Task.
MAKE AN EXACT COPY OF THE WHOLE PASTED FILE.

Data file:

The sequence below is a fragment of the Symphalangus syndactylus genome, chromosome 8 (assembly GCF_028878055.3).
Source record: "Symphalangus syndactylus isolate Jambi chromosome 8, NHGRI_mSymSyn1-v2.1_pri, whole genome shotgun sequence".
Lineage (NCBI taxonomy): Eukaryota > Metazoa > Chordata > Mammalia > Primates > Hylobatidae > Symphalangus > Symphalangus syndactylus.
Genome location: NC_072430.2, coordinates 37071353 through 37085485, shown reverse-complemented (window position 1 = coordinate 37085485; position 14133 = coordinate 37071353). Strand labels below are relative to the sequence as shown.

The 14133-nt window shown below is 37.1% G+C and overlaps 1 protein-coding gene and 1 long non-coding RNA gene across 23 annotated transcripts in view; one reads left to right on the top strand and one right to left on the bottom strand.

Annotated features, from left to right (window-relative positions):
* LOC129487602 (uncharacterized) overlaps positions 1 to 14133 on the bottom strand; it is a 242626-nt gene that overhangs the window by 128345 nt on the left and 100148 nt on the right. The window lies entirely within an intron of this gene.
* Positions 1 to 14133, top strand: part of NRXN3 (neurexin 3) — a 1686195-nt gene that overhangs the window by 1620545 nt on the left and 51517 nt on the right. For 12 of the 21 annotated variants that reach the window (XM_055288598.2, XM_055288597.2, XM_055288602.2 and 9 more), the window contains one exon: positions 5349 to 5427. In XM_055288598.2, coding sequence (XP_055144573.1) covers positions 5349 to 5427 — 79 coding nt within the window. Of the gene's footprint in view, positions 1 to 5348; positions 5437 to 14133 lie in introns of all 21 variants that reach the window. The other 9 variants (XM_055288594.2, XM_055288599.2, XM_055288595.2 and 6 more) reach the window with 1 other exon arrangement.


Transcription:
The sequence below is a fragment of the Symphalangus syndactylus genome, chromosome 8 (assembly GCF_028878055.3).
Source record: "Symphalangus syndactylus isolate Jambi chromosome 8, NHGRI_mSymSyn1-v2.1_pri, whole genome shotgun sequence".
Lineage (NCBI taxonomy): Eukaryota > Metazoa > Chordata > Mammalia > Primates > Hylobatidae > Symphalangus > Symphalangus syndactylus.
Genome location: NC_072430.2, coordinates 37071353 through 37085485, shown reverse-complemented (window position 1 = coordinate 37085485; position 14133 = coordinate 37071353). Strand labels below are relative to the sequence as shown.

The 14133-nt window shown below is 37.1% G+C and overlaps 1 protein-coding gene and 1 long non-coding RNA gene across 23 annotated transcripts in view; one reads left to right on the top strand and one right to left on the bottom strand.

Annotated features, from left to right (window-relative positions):
* LOC129487602 (uncharacterized) overlaps positions 1 to 14133 on the bottom strand; it is a 242626-nt gene that overhangs the window by 128345 nt on the left and 100148 nt on the right. The window lies entirely within an intron of this gene.
* Positions 1 to 14133, top strand: part of NRXN3 (neurexin 3) — a 1686195-nt gene that overhangs the window by 1620545 nt on the left and 51517 nt on the right. For 12 of the 21 annotated variants that reach the window (XM_055288598.2, XM_055288597.2, XM_055288602.2 and 9 more), the window contains one exon: positions 5349 to 5427. In XM_055288598.2, coding sequence (XP_055144573.1) covers positions 5349 to 5427 — 79 coding nt within the window. Of the gene's footprint in view, positions 1 to 5348; positions 5437 to 14133 lie in introns of all 21 variants that reach the window. The other 9 variants (XM_055288594.2, XM_055288599.2, XM_055288595.2 and 6 more) reach the window with 1 other exon arrangement.